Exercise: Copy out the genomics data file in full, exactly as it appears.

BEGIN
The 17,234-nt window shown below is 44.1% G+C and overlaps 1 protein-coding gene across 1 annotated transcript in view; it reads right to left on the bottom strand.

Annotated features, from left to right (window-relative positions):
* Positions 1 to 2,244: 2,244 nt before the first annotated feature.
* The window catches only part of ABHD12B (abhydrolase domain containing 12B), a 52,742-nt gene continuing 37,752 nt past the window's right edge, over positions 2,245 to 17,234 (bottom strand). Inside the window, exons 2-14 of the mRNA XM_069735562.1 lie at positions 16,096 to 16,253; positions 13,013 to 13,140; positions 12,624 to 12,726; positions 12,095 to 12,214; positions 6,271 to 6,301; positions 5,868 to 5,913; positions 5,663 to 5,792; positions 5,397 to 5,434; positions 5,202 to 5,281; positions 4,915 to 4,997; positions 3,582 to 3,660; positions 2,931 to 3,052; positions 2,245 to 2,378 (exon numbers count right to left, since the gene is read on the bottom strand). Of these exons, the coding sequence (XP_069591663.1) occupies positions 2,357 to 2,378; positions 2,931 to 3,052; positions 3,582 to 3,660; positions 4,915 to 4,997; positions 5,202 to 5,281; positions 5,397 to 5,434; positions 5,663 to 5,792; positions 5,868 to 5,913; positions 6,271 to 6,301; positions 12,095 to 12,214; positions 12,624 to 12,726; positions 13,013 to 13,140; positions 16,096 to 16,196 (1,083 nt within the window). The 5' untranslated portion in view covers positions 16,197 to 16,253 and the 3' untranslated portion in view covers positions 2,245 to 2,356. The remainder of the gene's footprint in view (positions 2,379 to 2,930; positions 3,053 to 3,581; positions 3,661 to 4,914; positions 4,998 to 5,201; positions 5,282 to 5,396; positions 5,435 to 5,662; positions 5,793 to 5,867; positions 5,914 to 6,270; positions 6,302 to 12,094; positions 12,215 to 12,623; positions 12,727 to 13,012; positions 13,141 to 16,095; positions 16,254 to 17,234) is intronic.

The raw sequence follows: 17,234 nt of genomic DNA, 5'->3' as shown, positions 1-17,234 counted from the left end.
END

The 17,234-nt window shown below is 44.1% G+C and overlaps 1 protein-coding gene across 1 annotated transcript in view; it reads right to left on the bottom strand.

Annotated features, from left to right (window-relative positions):
* Positions 1 to 2,244: 2,244 nt before the first annotated feature.
* The window catches only part of ABHD12B (abhydrolase domain containing 12B), a 52,742-nt gene continuing 37,752 nt past the window's right edge, over positions 2,245 to 17,234 (bottom strand). Inside the window, exons 2-14 of the mRNA XM_069735562.1 lie at positions 16,096 to 16,253; positions 13,013 to 13,140; positions 12,624 to 12,726; positions 12,095 to 12,214; positions 6,271 to 6,301; positions 5,868 to 5,913; positions 5,663 to 5,792; positions 5,397 to 5,434; positions 5,202 to 5,281; positions 4,915 to 4,997; positions 3,582 to 3,660; positions 2,931 to 3,052; positions 2,245 to 2,378 (exon numbers count right to left, since the gene is read on the bottom strand). Of these exons, the coding sequence (XP_069591663.1) occupies positions 2,357 to 2,378; positions 2,931 to 3,052; positions 3,582 to 3,660; positions 4,915 to 4,997; positions 5,202 to 5,281; positions 5,397 to 5,434; positions 5,663 to 5,792; positions 5,868 to 5,913; positions 6,271 to 6,301; positions 12,095 to 12,214; positions 12,624 to 12,726; positions 13,013 to 13,140; positions 16,096 to 16,196 (1,083 nt within the window). The 5' untranslated portion in view covers positions 16,197 to 16,253 and the 3' untranslated portion in view covers positions 2,245 to 2,356. The remainder of the gene's footprint in view (positions 2,379 to 2,930; positions 3,053 to 3,581; positions 3,661 to 4,914; positions 4,998 to 5,201; positions 5,282 to 5,396; positions 5,435 to 5,662; positions 5,793 to 5,867; positions 5,914 to 6,270; positions 6,302 to 12,094; positions 12,215 to 12,623; positions 12,727 to 13,012; positions 13,141 to 16,095; positions 16,254 to 17,234) is intronic.

The raw sequence follows: 17,234 nt of genomic DNA, 5'->3' as shown, positions 1-17,234 counted from the left end.